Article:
In a future, long-declining America, society is strictly stratified by class. Long-abandoned urban neighbourhoods have been repurposed as highwalled, self-contained labour colonies. And the members of the labour class—descendants of those brought over en masse many years earlier from environmentally ruined provincial China—find purpose and identity in their work to provide pristine produce and fish to the small, elite, satellite charter villages that ring the labour settlement.
In this world lives Fan, a female fish-tank diver, who leaves her home in the B-Mor settlement (once known as Baltimore), when the man she loves mysteriously disappears. Fan’s journey to find him takes her out of the safety of B-Mor, through the anarchic Open Counties, where crime is rampant with scant governmental oversight, and to a faraway charter village, in a quest that will soon become legend to those she left behind.
On Such a Full Sea takes Chang-Rae Lee’s elegance of prose, his masterly storytelling, and his long-standing interests in identity, culture, work, and love, and lifts them to a new plane. Stepping from the realistic and historical territories of his previous work, Lee brings us into a world created from scratch. Against a vividly imagined future America, Lee tells a stunning, surprising, and riveting story that will change the way readers think about the world they live in. (GoodReads)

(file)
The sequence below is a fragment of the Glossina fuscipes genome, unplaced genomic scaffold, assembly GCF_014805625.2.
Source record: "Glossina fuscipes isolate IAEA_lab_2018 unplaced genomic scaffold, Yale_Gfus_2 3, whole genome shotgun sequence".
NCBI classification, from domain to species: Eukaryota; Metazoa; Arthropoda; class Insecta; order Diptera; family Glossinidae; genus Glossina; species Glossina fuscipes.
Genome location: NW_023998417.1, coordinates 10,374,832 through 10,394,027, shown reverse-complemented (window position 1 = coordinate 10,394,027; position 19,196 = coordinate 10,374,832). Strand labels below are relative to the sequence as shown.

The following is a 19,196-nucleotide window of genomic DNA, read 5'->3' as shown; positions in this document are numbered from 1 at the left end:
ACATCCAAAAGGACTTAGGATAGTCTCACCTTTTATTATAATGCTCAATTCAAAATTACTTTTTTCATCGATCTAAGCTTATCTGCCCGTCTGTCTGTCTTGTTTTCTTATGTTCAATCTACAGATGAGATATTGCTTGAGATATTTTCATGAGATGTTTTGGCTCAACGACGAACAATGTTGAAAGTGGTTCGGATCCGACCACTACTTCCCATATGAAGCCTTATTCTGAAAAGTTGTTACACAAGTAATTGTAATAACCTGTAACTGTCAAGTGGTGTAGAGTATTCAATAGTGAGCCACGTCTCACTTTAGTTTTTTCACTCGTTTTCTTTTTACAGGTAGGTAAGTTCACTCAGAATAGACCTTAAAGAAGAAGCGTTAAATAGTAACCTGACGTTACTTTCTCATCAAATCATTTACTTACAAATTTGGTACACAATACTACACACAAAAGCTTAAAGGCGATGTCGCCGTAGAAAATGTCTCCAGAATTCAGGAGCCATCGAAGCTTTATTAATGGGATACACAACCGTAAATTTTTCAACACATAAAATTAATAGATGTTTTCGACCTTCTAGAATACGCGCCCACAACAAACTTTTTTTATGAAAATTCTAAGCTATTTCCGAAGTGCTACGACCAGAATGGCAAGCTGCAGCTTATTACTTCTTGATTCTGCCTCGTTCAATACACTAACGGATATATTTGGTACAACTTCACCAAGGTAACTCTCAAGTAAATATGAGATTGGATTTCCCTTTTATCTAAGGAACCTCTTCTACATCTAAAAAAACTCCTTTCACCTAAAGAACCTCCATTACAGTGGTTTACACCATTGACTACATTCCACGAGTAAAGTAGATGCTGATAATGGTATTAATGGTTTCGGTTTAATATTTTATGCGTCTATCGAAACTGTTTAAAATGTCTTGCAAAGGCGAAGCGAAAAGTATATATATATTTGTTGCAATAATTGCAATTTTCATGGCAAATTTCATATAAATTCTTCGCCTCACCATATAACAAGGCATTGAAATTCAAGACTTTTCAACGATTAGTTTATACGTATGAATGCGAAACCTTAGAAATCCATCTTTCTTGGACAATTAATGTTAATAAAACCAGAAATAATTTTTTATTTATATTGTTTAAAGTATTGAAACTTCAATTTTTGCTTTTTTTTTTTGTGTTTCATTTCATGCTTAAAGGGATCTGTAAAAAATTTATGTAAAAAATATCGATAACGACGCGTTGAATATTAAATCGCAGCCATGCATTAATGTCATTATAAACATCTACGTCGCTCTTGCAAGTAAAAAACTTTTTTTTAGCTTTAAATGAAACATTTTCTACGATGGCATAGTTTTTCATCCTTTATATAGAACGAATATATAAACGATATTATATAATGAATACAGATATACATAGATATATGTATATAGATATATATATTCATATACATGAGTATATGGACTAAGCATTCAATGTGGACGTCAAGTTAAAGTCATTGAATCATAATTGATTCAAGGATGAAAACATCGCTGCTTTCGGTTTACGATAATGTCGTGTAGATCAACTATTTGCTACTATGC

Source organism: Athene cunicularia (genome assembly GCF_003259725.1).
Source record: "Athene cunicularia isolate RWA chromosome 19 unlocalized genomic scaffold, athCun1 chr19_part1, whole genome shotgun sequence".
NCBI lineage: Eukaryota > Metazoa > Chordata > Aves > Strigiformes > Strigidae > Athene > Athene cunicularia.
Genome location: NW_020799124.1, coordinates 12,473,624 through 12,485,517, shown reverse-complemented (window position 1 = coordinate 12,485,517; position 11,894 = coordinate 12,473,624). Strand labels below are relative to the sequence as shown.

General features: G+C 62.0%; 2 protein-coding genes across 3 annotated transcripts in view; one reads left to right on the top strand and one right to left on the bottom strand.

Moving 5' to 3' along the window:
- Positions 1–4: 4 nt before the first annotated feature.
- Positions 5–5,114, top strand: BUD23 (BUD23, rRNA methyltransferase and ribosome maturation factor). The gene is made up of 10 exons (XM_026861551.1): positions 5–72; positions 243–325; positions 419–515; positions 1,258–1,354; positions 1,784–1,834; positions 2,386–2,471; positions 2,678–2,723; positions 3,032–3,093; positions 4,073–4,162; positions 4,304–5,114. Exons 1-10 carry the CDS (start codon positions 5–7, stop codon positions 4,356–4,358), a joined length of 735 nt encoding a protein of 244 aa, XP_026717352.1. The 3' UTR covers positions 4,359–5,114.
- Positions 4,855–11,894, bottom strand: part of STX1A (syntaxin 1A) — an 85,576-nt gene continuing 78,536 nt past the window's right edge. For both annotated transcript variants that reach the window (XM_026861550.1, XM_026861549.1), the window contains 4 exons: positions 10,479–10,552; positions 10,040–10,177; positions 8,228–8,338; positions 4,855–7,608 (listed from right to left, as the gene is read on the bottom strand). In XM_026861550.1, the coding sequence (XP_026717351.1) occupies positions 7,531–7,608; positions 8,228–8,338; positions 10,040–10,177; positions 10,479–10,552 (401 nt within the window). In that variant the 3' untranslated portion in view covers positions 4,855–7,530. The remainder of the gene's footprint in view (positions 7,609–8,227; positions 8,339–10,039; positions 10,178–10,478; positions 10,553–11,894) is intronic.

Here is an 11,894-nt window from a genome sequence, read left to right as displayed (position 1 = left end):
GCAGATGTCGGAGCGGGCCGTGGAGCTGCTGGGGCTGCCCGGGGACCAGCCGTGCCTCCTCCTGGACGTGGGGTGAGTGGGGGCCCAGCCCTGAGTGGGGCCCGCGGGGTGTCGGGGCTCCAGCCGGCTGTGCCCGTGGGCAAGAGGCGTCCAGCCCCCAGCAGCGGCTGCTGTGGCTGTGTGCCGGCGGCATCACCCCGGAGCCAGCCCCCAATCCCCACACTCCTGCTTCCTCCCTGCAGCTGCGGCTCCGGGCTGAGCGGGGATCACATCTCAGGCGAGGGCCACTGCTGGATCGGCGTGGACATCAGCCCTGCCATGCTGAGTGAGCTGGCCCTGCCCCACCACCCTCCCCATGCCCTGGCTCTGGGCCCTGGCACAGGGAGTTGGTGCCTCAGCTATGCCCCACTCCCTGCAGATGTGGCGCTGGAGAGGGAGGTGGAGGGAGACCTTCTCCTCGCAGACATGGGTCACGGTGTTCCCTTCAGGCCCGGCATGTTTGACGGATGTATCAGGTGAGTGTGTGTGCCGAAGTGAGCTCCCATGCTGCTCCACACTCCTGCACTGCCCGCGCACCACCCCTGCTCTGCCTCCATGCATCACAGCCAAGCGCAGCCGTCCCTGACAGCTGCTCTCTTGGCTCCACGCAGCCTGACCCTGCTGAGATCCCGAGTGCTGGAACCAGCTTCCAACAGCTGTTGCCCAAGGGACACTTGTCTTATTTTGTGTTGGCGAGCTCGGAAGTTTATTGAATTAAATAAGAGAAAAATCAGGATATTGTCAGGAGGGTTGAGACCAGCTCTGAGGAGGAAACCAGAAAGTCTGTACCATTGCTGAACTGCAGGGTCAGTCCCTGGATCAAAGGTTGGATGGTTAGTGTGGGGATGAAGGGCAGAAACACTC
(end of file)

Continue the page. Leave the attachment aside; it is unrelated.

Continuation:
Lila by Marilynne Robinson
Lila, homeless and alone after years of roaming the countryside, steps inside a small-town Iowa church—the only available shelter from the rain—and ignites a romance and a debate that will reshape her life. She becomes the wife of a minister, John Ames, and begins a new existence while trying to make sense of the days of suffering that preceded her newfound security. Neglected as a toddler, Lila was rescued by Doll, a canny young drifter, and brought up by her in a hardscrabble childhood. Together they crafted a life on the run, living hand-to-mouth with nothing but their sisterly bond and a ragged blade to protect them. But despite bouts of petty violence and moments of desperation, their shared life is laced with moments of joy and love. When Lila arrives in Gilead, she struggles to harmonize the life of her makeshift family and their days of hardship with the gentle Christian worldview of her husband that paradoxically judges those she loves. Revisiting the beloved characters and setting of Marilynne Robinson’s Pulitzer Prize-winning Gilead and Home, a National Book Award Finalist, Lila is a moving expression of the mysteries of existence that is destined to become an American classic. (GoodReads)